Va pour le casse du siècle
L’austérité d’une plaque
Le choc des systèmes
Quand les ondes se diffractent
In 1969, on the historic cobblestones of Wenceslas Square, Prague, Jan Palach’s name became indelibly etched into the annals of protest. Palach, a young Czech student, committed the ultimate act of dissent against Soviet oppression: self-immolation. His fiery gesture, a lament for freedom and a cry against Soviet-led occupation as well as the “demoralization of Czech citizens,” resonated beyond the borders of Czechoslovakia. Even as flames consumed him, they ignited a spark of resistance that would smoulder in the hearts of many.
The solemnity of Jan Palach’s funeral evolved into a profound demonstration against the stifling grip of occupation. Merely a month later, on a cold February day, Wenceslas Square once again became the tragic stage for a similar act when Jan Zajíc chose the same fiery protest. As spring touched the city in April, Evžen Plocek in Jihlava made a similar sacrifice. This wave of defiance – three literal human torches – rippled through the Warsaw Pact nations: Hungary’s Sándor Bauer in January ’69 and, not long after, Márton Moyses in February ’70, both embodying this poignant, combustive dissent. Today, amidst the tumults of global politics, Palach’s sacrifice stands as a haunting reminder of the profound costs of political defiance.
The new single and video from French post-punk act VARSOVIE, Pochodeň číslo jedna (Torch Number One in Czech), pays homage to the sacrifice made by Jan Palach. This is the second single and video from VARSOVIE’s fifth album, “Pression à froid” (Under Cold Pressure), which will be released on October 6th, 2023, by Icy Cold Records. The song is an updated projection in the form of a trajectory around this act, its consequences, and, more generally, the notion of resistance.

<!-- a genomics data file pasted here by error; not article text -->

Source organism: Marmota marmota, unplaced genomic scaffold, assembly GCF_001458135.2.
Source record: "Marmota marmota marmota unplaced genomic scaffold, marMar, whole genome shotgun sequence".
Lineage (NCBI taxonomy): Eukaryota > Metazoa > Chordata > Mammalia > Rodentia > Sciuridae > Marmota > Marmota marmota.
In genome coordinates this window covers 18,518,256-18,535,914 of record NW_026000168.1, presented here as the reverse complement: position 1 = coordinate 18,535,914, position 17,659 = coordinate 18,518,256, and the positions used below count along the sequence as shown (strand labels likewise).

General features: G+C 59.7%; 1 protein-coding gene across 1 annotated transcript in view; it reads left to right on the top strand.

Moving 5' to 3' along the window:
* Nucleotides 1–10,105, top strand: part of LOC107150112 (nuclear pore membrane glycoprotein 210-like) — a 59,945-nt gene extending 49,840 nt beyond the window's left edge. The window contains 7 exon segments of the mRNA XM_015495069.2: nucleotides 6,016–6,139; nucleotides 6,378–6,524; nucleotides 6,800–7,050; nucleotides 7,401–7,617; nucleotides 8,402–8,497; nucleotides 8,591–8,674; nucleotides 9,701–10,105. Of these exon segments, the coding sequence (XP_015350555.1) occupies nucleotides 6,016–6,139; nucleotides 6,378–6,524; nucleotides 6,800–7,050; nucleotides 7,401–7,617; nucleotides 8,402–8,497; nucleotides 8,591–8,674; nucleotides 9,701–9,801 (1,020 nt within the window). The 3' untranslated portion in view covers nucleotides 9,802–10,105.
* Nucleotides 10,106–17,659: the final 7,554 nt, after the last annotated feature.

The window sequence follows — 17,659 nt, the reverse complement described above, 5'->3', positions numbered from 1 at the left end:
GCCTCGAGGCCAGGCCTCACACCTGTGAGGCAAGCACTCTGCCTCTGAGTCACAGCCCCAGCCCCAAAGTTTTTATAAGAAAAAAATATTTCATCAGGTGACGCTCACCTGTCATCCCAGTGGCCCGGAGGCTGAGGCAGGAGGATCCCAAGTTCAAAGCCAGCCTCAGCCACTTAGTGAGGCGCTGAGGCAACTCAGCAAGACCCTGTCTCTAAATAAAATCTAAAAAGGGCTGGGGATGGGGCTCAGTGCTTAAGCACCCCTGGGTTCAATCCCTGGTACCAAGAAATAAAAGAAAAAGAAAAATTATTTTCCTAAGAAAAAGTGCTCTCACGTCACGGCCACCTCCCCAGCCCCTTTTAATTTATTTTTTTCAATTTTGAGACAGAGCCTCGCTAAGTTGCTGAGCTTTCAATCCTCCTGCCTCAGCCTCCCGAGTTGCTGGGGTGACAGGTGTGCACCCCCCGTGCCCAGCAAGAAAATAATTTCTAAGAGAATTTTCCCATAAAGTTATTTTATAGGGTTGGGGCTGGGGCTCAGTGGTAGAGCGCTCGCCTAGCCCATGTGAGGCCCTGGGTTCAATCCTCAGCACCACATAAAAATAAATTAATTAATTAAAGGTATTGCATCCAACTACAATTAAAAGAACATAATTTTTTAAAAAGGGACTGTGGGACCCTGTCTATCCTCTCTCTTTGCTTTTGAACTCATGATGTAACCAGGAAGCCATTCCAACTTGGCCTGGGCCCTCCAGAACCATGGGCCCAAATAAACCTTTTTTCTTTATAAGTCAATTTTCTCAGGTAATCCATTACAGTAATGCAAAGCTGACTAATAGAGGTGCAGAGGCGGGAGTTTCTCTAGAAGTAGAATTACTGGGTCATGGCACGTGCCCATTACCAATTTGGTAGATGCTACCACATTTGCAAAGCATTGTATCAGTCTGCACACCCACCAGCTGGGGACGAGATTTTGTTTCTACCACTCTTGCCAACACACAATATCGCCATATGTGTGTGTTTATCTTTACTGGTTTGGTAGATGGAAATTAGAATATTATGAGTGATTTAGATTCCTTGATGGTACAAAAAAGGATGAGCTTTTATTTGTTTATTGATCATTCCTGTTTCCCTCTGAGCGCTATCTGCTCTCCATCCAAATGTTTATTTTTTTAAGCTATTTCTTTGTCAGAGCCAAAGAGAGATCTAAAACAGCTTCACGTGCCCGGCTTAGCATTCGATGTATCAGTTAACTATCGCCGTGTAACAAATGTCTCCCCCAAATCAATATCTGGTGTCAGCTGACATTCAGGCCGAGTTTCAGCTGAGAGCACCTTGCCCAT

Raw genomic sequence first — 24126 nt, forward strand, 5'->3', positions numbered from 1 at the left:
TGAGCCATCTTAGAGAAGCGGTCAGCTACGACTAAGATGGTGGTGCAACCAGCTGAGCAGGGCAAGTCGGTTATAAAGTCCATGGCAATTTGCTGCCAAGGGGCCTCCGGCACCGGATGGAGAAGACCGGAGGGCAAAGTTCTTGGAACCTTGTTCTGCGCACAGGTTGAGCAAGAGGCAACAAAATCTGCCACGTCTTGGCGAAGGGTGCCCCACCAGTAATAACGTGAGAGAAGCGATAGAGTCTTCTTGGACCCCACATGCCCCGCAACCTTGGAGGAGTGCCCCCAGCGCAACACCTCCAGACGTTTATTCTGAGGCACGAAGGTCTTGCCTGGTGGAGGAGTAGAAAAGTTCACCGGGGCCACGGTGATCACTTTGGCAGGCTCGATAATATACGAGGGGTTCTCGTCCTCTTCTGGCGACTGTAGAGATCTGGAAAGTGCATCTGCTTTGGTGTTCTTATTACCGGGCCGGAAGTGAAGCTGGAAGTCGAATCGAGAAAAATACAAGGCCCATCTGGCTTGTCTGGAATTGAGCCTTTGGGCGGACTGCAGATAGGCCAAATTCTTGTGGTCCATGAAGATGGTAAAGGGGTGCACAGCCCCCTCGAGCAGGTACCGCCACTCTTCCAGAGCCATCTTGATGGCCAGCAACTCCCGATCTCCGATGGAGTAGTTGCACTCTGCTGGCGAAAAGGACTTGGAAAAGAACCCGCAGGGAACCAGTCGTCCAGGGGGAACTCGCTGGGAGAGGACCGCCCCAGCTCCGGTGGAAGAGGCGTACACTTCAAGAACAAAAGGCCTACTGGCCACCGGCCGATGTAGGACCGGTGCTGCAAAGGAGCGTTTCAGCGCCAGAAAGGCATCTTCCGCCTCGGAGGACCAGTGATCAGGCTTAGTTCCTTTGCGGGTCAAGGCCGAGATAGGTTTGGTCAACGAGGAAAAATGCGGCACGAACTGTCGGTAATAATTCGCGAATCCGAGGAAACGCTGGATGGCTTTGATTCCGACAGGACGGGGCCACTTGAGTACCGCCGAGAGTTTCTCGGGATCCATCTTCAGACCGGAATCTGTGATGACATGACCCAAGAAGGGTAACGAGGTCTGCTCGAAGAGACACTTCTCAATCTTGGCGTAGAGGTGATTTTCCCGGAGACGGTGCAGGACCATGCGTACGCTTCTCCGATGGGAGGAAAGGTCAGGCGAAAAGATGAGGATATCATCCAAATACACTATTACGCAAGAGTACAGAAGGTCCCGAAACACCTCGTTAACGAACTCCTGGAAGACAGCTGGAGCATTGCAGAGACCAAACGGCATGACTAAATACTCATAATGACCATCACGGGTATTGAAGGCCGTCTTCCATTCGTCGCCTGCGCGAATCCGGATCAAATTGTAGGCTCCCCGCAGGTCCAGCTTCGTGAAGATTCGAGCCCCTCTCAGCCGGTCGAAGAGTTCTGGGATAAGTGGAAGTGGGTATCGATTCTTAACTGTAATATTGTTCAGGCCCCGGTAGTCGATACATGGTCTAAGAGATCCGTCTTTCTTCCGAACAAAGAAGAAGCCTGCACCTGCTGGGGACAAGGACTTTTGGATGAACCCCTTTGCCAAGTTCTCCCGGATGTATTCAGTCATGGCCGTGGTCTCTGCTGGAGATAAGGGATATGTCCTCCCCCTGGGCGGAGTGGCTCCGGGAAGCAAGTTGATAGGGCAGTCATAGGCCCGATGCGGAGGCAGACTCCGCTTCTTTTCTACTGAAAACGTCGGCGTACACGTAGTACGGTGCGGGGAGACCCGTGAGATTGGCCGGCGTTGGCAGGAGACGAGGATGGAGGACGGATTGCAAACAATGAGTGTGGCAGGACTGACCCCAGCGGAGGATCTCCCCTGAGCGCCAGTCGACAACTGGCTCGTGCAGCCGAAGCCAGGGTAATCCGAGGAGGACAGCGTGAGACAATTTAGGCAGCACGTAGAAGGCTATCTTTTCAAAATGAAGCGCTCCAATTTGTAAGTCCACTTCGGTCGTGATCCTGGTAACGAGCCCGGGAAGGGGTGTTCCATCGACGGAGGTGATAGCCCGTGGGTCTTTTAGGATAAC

The French lyrics allude to the mourners and the faceless masses impacted by the invasion, their identities suppressed by the regime. The references to “Shares for Darmstadt, Shares for Warsaw” demonstrate the interconnectedness of European countries during the Cold War era, the ripple effects of Palach’s protest, and the ideological battle between democracy and communism. Although abstract, the words and jagged post-punk tension in this deeply emotional track evoke the impact surrounding the death of “Torch Number One” in the fight for freedom. The sound deeply evokes Gang of Four, Killing Joke, and Fad Gadget’s political stances through cutting, angular guitar work.
The monochromatic self-directed video, coupled with the song lyrics, provides a multi-sensory exploration of the theme of determination and resistance. The hypnotic march, akin to dancing, can be seen as a metaphor for the relentless and unified movement against oppression. The various places in which the faceless figure wanders suggest the universality of the fight for freedom and the interconnected struggles across different geographies. The presence of indistinguishable characters mirrors the collective nature of resistance, where individual identities blend into a single, resolute force. It’s also reminiscent of the many unsung heroes who rally behind a cause, much like the faceless masses who supported or were impacted by Palach’s tragic protest.
In 2005, amidst the cobblestones and ambient air of Grenoble, France, VARSOVIE was conceived. A post-punk ensemble of considerable artistry, it is the brainchild of Arnault Destal, who brings his prowess in drums, lyrics, music, and art direction, and Grégory Catherina, a virtuoso in vocals, guitars, bass, and music composition. As 2023 dawned, they found themselves ensconced in the atmospheric Drudenhaus studio in Brittany, crafting their latest auditory tableau.
Accompanying this album is the visual artistry of Sotiris Lamprou, a Greek photographer whose lens captures the very essence of their music.
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